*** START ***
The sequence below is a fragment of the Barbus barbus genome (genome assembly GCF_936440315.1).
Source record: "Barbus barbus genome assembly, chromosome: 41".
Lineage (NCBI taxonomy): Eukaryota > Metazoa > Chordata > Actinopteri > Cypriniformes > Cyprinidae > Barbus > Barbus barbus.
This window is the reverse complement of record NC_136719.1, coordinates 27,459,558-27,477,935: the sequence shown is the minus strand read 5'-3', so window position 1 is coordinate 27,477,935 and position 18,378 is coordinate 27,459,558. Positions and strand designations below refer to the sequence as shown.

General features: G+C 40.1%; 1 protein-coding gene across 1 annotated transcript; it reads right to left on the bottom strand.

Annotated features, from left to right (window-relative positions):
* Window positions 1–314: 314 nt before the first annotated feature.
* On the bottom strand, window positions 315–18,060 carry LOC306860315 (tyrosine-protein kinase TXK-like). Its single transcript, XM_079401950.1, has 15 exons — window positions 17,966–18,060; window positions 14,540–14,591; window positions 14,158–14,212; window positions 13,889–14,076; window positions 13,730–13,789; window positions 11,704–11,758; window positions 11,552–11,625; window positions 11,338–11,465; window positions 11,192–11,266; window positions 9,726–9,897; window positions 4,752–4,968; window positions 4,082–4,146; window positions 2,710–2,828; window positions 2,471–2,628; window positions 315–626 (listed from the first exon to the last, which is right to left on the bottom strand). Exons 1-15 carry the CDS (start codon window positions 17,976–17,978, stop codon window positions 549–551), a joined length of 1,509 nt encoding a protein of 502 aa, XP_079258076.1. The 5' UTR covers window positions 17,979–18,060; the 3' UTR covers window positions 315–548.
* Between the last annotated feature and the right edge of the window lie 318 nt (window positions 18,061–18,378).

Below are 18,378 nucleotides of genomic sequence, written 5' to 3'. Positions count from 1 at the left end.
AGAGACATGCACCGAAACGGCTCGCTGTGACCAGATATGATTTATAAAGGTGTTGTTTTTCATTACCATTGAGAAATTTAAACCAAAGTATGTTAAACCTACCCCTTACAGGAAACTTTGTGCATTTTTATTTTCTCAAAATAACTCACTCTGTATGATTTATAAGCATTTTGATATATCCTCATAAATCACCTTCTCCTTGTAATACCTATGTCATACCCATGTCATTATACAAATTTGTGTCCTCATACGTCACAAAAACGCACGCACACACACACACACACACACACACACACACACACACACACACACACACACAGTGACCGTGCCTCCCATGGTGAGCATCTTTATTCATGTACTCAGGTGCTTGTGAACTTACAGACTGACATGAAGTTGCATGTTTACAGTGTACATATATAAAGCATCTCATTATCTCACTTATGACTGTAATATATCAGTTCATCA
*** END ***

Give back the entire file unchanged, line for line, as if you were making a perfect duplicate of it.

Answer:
The sequence below is a fragment of the Barbus barbus genome (genome assembly GCF_936440315.1).
Source record: "Barbus barbus genome assembly, chromosome: 41".
Lineage (NCBI taxonomy): Eukaryota > Metazoa > Chordata > Actinopteri > Cypriniformes > Cyprinidae > Barbus > Barbus barbus.
This window is the reverse complement of record NC_136719.1, coordinates 27,459,558-27,477,935: the sequence shown is the minus strand read 5'-3', so window position 1 is coordinate 27,477,935 and position 18,378 is coordinate 27,459,558. Positions and strand designations below refer to the sequence as shown.

General features: G+C 40.1%; 1 protein-coding gene across 1 annotated transcript; it reads right to left on the bottom strand.

Annotated features, from left to right (window-relative positions):
* Window positions 1–314: 314 nt before the first annotated feature.
* On the bottom strand, window positions 315–18,060 carry LOC306860315 (tyrosine-protein kinase TXK-like). Its single transcript, XM_079401950.1, has 15 exons — window positions 17,966–18,060; window positions 14,540–14,591; window positions 14,158–14,212; window positions 13,889–14,076; window positions 13,730–13,789; window positions 11,704–11,758; window positions 11,552–11,625; window positions 11,338–11,465; window positions 11,192–11,266; window positions 9,726–9,897; window positions 4,752–4,968; window positions 4,082–4,146; window positions 2,710–2,828; window positions 2,471–2,628; window positions 315–626 (listed from the first exon to the last, which is right to left on the bottom strand). Exons 1-15 carry the CDS (start codon window positions 17,976–17,978, stop codon window positions 549–551), a joined length of 1,509 nt encoding a protein of 502 aa, XP_079258076.1. The 5' UTR covers window positions 17,979–18,060; the 3' UTR covers window positions 315–548.
* Between the last annotated feature and the right edge of the window lie 318 nt (window positions 18,061–18,378).

Below are 18,378 nucleotides of genomic sequence, written 5' to 3'. Positions count from 1 at the left end.
AGAGACATGCACCGAAACGGCTCGCTGTGACCAGATATGATTTATAAAGGTGTTGTTTTTCATTACCATTGAGAAATTTAAACCAAAGTATGTTAAACCTACCCCTTACAGGAAACTTTGTGCATTTTTATTTTCTCAAAATAACTCACTCTGTATGATTTATAAGCATTTTGATATATCCTCATAAATCACCTTCTCCTTGTAATACCTATGTCATACCCATGTCATTATACAAATTTGTGTCCTCATACGTCACAAAAACGCACGCACACACACACACACACACACACACACACACACACACACACACACACACACAGTGACCGTGCCTCCCATGGTGAGCATCTTTATTCATGTACTCAGGTGCTTGTGAACTTACAGACTGACATGAAGTTGCATGTTTACAGTGTACATATATAAAGCATCTCATTATCTCACTTATGACTGTAATATATCAGTTCATCA